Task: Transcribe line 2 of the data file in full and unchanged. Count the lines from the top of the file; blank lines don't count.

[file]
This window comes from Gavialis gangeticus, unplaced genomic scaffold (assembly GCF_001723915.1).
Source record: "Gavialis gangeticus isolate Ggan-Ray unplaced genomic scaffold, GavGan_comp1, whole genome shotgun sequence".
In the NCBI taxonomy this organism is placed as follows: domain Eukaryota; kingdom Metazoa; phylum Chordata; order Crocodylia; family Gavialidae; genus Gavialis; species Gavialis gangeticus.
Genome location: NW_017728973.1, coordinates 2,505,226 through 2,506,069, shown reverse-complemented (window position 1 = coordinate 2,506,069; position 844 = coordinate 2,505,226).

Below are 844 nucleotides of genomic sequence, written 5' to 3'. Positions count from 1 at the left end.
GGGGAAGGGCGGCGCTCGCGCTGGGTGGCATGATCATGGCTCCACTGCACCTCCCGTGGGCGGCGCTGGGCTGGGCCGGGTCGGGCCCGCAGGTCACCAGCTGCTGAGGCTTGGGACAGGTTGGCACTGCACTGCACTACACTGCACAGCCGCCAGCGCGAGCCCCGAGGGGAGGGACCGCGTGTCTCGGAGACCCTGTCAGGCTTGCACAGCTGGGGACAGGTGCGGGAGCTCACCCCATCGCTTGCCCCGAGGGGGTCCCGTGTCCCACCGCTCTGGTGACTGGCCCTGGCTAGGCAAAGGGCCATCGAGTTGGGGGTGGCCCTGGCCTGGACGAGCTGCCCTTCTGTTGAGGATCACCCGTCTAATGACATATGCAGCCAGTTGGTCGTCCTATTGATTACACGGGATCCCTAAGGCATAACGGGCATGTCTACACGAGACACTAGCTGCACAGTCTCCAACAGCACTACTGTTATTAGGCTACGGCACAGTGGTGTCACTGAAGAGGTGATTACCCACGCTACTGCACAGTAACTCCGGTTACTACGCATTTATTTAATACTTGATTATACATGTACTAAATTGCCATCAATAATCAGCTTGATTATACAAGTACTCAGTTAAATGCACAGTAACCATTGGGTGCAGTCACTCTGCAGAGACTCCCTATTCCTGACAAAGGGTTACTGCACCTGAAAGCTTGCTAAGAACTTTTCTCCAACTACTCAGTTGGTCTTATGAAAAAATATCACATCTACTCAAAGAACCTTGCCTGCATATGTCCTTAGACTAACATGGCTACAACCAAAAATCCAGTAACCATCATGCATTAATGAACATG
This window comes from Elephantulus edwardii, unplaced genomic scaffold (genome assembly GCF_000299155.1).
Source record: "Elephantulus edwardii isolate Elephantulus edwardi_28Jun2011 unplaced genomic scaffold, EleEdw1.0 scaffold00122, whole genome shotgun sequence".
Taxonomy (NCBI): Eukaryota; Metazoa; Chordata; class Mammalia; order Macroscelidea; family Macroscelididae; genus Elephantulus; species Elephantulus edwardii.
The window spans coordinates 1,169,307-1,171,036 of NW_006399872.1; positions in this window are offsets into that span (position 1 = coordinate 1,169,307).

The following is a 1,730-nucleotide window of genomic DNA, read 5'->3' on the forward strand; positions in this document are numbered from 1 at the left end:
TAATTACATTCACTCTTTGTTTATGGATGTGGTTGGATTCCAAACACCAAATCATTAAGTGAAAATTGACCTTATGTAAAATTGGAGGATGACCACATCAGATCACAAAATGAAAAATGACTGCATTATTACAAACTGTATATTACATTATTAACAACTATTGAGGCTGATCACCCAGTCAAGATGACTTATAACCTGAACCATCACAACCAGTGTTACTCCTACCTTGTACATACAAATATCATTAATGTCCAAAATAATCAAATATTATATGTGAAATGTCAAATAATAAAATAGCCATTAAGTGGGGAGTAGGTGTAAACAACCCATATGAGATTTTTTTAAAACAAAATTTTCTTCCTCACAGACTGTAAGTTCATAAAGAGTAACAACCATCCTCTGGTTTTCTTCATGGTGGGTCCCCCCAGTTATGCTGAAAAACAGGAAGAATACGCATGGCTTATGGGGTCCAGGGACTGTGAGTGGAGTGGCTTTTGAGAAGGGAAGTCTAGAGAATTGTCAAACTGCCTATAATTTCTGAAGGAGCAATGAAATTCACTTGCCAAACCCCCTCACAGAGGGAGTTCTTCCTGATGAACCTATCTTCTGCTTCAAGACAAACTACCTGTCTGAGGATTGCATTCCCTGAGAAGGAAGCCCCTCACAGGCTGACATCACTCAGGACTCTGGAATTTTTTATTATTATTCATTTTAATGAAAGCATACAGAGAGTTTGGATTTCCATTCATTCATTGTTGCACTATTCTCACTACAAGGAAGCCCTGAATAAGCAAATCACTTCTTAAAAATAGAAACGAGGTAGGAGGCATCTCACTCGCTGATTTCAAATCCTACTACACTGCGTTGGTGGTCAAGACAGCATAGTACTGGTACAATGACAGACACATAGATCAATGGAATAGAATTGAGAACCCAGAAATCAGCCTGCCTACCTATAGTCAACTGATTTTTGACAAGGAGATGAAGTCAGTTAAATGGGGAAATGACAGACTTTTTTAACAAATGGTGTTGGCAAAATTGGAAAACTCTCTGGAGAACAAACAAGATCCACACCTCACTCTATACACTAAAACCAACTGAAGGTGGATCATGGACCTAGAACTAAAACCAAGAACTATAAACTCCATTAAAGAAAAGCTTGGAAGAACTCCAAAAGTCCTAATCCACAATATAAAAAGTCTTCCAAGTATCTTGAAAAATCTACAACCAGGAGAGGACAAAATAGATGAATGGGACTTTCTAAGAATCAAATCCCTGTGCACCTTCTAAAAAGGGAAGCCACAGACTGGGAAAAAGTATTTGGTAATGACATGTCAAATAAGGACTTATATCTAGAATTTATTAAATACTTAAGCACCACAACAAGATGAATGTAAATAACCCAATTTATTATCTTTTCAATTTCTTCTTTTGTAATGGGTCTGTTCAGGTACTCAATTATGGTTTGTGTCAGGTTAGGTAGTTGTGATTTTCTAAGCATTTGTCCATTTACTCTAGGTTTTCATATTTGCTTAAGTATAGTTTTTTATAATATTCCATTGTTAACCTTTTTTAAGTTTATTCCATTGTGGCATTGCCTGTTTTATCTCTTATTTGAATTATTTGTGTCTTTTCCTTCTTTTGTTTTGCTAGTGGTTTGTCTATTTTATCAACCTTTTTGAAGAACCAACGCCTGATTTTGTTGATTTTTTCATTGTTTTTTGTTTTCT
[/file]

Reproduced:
Source record: "Gavialis gangeticus isolate Ggan-Ray unplaced genomic scaffold, GavGan_comp1, whole genome shotgun sequence".